Today, sitting on the summit of Mt. Tugew is a huge boulder of rock believed to be the ancient remains of the young maiden Tugew.

Mt. Tugew is not just rich with legends and myths. It also played a very important role in the region's history. Just below the summit of the mountain is an ancient trail used by the Spaniards centuries ago. This is a trail that connected the provinces of Nueva Vizcaya, Benguet, and Pangasinan. It was also used as an evacuation route during World War II. The mountain's summit and slopes have these medium to large craters believed to be the remains of bomb impacts during the great war.

If you're looking for a good day-hike, pack your bags and head to Mt. Tugew. The Kayapa Tourism Office re-opened the mountain for hikers last Saturday (March 2) through an invitational climb which we joined. Barangay Alang Salacsac is the jump-off point. The jump-off point is about an hour's drive from the Kayapa Municipal Hall. There are guides to assist you up the mountain. For more information, contact Kayapa Tourism.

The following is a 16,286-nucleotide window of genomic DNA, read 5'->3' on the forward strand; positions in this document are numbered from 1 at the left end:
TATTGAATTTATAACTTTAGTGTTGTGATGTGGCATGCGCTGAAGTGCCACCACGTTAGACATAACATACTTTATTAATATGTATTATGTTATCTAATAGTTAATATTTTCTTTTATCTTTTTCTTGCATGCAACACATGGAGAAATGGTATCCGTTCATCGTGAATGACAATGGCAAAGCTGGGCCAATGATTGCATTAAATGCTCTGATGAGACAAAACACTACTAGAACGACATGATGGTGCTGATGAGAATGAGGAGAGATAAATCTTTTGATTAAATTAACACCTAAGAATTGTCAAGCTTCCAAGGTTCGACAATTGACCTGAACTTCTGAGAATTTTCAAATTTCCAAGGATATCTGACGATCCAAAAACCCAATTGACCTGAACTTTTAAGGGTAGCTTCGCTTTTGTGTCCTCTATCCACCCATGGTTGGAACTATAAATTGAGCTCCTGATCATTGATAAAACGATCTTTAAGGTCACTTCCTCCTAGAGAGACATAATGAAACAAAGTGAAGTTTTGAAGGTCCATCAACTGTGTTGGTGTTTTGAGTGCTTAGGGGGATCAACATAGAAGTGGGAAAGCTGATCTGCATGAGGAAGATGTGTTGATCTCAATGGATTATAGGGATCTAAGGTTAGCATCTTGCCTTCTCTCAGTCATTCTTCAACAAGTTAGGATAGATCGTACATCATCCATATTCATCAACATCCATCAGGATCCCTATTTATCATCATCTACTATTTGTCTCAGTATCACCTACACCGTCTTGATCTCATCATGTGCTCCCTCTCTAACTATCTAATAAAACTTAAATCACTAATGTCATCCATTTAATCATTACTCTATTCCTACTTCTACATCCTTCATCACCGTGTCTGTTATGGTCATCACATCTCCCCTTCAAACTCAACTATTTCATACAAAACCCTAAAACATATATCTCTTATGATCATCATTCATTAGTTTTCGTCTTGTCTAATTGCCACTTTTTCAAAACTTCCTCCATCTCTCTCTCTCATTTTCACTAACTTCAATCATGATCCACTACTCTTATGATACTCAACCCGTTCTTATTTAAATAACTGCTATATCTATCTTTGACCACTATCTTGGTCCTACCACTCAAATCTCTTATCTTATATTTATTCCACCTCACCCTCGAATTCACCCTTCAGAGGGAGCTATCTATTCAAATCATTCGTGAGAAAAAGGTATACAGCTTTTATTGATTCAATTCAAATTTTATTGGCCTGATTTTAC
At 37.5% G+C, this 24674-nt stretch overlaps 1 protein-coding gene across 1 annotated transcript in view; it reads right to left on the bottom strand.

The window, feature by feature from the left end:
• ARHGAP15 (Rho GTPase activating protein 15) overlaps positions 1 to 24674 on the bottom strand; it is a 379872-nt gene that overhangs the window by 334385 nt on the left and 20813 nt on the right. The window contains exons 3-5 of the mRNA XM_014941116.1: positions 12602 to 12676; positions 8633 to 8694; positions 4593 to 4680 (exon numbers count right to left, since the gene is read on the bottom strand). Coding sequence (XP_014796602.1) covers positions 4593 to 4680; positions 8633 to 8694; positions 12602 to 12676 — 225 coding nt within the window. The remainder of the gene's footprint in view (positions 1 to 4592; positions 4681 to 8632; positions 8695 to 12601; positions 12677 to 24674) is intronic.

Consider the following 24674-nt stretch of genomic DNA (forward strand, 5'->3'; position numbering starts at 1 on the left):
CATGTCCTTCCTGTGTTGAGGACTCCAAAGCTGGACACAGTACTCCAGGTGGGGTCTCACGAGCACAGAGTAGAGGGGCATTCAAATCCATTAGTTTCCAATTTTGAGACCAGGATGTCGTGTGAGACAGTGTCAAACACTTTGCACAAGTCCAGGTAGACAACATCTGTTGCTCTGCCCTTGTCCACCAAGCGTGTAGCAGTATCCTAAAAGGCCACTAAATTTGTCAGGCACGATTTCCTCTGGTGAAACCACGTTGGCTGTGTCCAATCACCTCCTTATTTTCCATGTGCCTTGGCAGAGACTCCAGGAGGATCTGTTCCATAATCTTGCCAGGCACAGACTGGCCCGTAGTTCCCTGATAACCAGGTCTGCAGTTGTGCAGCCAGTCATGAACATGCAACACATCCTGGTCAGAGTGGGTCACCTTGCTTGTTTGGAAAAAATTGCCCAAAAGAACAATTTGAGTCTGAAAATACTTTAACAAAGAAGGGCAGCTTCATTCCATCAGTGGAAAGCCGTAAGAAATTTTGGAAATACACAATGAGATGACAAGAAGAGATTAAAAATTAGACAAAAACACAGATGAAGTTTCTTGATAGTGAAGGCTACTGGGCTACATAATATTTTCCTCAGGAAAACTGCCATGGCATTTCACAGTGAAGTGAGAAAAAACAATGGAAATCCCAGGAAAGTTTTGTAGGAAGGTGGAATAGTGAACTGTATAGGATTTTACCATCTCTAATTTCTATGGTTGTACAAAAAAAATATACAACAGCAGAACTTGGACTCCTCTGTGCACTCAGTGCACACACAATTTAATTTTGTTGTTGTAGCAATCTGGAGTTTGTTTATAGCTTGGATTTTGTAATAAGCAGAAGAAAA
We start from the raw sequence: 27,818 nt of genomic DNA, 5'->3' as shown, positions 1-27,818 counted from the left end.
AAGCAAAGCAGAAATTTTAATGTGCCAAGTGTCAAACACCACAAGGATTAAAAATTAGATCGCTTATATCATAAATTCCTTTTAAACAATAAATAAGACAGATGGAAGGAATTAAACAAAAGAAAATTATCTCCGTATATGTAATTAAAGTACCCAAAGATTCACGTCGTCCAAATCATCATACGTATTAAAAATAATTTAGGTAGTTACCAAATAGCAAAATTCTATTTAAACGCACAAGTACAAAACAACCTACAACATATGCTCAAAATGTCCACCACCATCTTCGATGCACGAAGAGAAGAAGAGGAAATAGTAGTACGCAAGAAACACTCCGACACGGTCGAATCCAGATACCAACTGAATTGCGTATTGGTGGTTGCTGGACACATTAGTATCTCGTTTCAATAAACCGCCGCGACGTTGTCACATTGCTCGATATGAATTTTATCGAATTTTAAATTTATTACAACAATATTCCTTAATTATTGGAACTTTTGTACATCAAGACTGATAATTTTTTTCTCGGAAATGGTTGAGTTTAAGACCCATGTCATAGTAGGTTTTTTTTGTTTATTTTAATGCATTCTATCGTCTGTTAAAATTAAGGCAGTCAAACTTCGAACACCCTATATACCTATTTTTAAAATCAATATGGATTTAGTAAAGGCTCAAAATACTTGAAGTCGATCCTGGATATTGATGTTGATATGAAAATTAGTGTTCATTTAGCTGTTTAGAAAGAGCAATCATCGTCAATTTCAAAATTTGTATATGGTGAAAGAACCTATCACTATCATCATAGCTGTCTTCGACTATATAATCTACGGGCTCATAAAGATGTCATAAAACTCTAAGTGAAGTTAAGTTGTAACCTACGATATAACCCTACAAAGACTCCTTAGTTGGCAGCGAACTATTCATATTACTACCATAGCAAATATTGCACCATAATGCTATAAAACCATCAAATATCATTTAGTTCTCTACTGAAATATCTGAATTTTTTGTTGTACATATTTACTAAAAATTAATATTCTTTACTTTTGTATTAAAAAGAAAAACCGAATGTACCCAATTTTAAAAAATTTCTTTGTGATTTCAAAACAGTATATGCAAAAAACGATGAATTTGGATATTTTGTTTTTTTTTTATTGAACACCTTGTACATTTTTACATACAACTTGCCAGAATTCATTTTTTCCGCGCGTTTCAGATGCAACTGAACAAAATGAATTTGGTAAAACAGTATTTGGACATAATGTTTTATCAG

Photo credit: Arlee Baludda.

How Did the Hangar Market in Baguio City Get Its Name?

A lot of people are curious as to how this section of the Baguio City Public Market got its name.

The answer is simpler than you'd think. In 1955, an aircraft hangar (yes, a literal hangar) was moved into the location to serve as a selling place for local vendors. The place was referred to as Hangar Market and the name stuck to this day.

Today, the market has stalls selling all sorts of goods from flowers to vegetables to ground coffee.

So yeah, it's not because "hangers" are sold here. Adding to the confusion is the fact that there's a lot of clothes and hangers being sold in the nearby stalls and shops.

Hangar Market in Baguio City.